MANILA, Philippines – Commission on Elections (Comelec) spokesperson James Jimenez said in 2018 that the expected number of voters for the 2019 midterm elections could amount to around 60 million. (READ: More than 2.5M register as new voters, exceeding Comelec target)
Comelec data shows that there are 61,843,750 registered voters in the Philippines alone.1,822,173 more are registered to vote from overseas.
Rappler dives into Comelec’s data of registered voters to see who’s voting on May 13.
Gen X, millennials and Gen Z
The following graph shows the percentage of voters by age.
Gen X (Generation X), or those born from the 1960s to the early 1980s, comprise 19,911,867 of the total number of voters, accounting for roughly 32%.
Millennials and Gen Z (Generation Z) or those born in the mid-90s and early 2000s, comprise around 31% of the total vote, or 18,847,230 voters. (READ: First-time voters: ‘As young people, we could change something’)
Not far behind are baby boomers who account for around 28% of the vote. 17,216,364 voters are registered in this age range.
Meanwhile, the remaining 9% of voters are aged 65 and older, comprising 5,868,289 of the over 60 million voters.
More female voters
Females outnumber males by 1,789,844. Out of the over 60 million voters, 31,816,797 are female and 30,026,953, male.
Luzon provinces are vote rich
The three most vote rich regions are all from Luzon. Registered voters from the National Capital Region, Calabarzon, and Central Luzon comprise 11,419,415 of the total number of voters.
The following graph shows the percentage of voters from other regions.
While most vote rich provinces are from Luzon, Cebu, located in Central Visayas, is the province with the most voters after Metro Manila; it has a total of 3,082,621 voters, comprising some 5% of the total vote. Only 3 out of the top 10 most vote-rich provinces are from outside Luzon. (FAST FACTS: What you ought to know about Cebu and elections)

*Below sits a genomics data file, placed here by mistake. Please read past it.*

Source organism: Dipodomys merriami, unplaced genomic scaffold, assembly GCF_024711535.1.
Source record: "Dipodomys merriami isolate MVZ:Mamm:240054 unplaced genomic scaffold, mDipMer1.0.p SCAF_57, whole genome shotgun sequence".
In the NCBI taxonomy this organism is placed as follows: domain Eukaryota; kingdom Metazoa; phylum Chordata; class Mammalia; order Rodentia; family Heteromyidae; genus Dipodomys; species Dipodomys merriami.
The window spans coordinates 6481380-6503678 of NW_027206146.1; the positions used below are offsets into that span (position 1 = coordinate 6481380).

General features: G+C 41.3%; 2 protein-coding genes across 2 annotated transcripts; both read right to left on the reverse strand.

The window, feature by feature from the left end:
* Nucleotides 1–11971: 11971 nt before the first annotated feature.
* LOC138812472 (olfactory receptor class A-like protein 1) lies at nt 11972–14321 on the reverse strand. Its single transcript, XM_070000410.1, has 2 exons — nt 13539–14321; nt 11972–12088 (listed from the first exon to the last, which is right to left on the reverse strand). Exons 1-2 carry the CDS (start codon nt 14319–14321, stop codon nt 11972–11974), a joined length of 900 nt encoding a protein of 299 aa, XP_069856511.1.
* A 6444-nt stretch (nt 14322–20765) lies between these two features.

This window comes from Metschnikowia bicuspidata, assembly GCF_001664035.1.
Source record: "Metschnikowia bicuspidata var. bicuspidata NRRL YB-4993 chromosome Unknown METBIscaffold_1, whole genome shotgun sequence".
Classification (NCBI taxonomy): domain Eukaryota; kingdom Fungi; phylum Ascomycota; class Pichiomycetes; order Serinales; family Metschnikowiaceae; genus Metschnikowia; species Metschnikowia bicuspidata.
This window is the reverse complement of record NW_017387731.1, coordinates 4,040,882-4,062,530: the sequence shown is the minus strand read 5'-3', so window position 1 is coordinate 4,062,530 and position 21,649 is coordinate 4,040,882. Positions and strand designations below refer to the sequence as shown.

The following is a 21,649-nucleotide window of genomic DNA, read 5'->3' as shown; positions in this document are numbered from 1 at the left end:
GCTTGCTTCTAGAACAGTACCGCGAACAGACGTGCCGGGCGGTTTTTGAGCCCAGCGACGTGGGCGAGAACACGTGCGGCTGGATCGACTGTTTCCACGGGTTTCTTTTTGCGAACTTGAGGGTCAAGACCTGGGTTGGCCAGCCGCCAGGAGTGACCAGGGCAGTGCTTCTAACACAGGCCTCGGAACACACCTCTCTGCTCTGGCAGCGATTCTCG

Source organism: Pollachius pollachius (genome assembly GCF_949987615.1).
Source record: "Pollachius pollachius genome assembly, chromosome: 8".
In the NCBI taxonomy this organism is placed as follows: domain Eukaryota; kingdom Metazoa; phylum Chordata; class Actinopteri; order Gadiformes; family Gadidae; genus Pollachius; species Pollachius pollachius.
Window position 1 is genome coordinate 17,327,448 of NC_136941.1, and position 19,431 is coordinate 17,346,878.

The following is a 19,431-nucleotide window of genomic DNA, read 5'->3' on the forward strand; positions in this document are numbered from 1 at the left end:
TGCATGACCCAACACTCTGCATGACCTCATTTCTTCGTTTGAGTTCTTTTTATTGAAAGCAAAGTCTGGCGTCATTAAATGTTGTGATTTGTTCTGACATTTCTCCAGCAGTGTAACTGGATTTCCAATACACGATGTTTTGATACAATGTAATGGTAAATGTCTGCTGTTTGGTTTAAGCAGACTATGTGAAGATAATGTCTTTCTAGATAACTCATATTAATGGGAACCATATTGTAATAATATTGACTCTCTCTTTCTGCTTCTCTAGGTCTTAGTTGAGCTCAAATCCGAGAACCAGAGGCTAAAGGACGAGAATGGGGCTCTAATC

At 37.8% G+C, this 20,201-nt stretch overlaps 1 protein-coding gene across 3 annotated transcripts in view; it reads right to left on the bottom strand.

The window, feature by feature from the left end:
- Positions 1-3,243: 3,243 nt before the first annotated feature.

Hover over different areas of the map to see how many voters there are per province.
Middle East Filipinos at least 48% of overseas vote
The above mentioned numbers do not include overseas voters, however, who will vote from various posts around the world. (READ: What you need to know about overseas absentee voters)
Most of the overseas voters hail from the Middle East and Africa, amounting to 887,744. While an overwhelming number of overseas voters come from this region, the majority are based in the Middle East. There are nations in Africa in which there are less than 10 Filipinos registered to vote, like Burkina Faso, Guinea Bissau, and Guinea.
A little less than half of this number are voters based in the Asia Pacific region. 401,390 voters are expected to vote from the same region that the Philippines is in.
In North and South America, meanwhile, 345,417 are registered to vote. Lastly, 187,624 Filipinos are expected to vote in Europe.
As past elections not just in the Philippines but around the world would show, voter registration does not guarantee that registered voters will show up at their designated precincts. (READ: Voter turnout: How the PH compares to the world)
A 2014 study titled, "Voter Turnout in Democratizing Southeast Asia: A Comparative Analysis of Electoral Participation in Five Countries," has shown that various reasons could affect voter turnout.
Assessing 5 democracies in Southeast Asia, including the Philippines, writers Scot Schraufnagel, Michael Buehler, and Maureen Lowry-Fritz recognized that factors like economic development, confidence in political institutions, and potential electoral manipulation may affect voter turnout.
Of these factors, the study showed that the most indicative factor for voter turnout in the Philippines was economic development or poverty incidence, as at least shown by elections from 1998 to 2011.
“The Philippines...has a lower performing economy and a higher voter turnout level, suggesting that economic hardships may be driving people to the polls,” the study said.
The study does not account for other emerging factors like the rise of social media or the role of traditional media in campaigns, however.
The same study said that “voter turnout is often used as a yardstick for democratic ‘progress’ in old and new democracies as well as in democracies ‘in the making.’"